Highway Bill Compromise Would Take Money From U.S. Banks

  • Plan would revive U.S. Export-Import Bank after June 30 lapse
  • Congress has until Friday to pass new highway funding

Negotiators from both chambers of Congress reached agreement Tuesday on a five-year, $305 billion U.S. highway plan, although several House members said they weren’t happy with how it’s funded, including cutting dividend payments to banks.

The highway measure also would revive the U.S. Export-Import Bank, a federal agency that helps American companies sell products overseas. Lawmakers have until Friday to enact a highway plan or pass another temporary extension of transportation funding, and House Speaker Paul Ryan, a Wisconsin Republican, said his chamber will vote on the bill this week.

“We expect to have very good majority support” for the measure, Ryan told reporters at a news conference in Washington. Third-ranking Senate Republican John Thune said his chamber will vote either late this week or early next week. A vote next week would require lawmakers to pass a short-term extension.

The legislation would provide $281 billion in contracting authority over five years for the Highway Trust Fund for roads, bridges, mass transit and other programs. It also includes more than $12.2 billion tied to capital investment grants, $10.36 billion for rail-related projects, $980 million for National Highway Traffic Safety Administration vehicle safety provisions and hundreds of millions of dollars for other projects or agencies, including emergency preparedness.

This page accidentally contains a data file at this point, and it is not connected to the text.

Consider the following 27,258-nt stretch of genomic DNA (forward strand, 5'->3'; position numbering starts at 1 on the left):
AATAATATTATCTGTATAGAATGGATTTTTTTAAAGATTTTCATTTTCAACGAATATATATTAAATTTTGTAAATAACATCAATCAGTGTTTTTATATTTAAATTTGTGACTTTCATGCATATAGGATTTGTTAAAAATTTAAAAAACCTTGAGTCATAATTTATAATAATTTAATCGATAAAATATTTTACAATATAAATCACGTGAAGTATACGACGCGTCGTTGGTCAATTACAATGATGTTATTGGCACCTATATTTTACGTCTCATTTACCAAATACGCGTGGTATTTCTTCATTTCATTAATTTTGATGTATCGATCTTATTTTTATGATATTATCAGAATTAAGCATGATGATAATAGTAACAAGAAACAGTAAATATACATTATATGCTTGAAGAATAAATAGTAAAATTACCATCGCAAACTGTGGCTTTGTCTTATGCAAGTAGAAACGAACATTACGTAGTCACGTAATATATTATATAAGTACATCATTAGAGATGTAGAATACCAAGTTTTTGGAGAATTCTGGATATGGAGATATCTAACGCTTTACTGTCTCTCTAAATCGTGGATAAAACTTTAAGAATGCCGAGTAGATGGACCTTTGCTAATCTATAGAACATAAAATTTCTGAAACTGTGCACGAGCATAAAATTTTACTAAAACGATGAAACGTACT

The measure would provide years of stability in federal transportation funding, and it was praised by Doug Oberhelman, chairman of Caterpillar Inc., the world’s largest maker of mining and construction equipment. The company also is a top Ex-Im beneficiary.

“We urge the House and Senate to pass, and the president to sign, this legislation as quickly as possible so we can get moving to invest in and rebuild our nation’s critical infrastructure assets,” said Oberhelman, who also is chairman of the Business Roundtable’s infrastructure initiative.

The deal was announced Tuesday by members of a House and Senate conference committee who have been working to reconcile differences between separate bills passed in each chamber.

Engineers’ Union

James T. Callahan, general president of the International Union of Operating Engineers, said in a statement that the bill “will finally place the highway and transit program on a sound long-term footing to create jobs, enhance safety and compete effectively in the global economy.”

The highway measure would be financed in part by a one-time use of Federal Reserve surplus funds and by a reduction in the 6 percent dividend that national banks receive from the Fed. The dividend would be reduced by an amount tied to yields on 10-year U.S. Treasuries, currently about 2.2 percent. If Treasury yields rose higher than 6 percent, the Fed wouldn’t pay the banks more. Banks with $10 billion or less in assets would be exempt from the cut.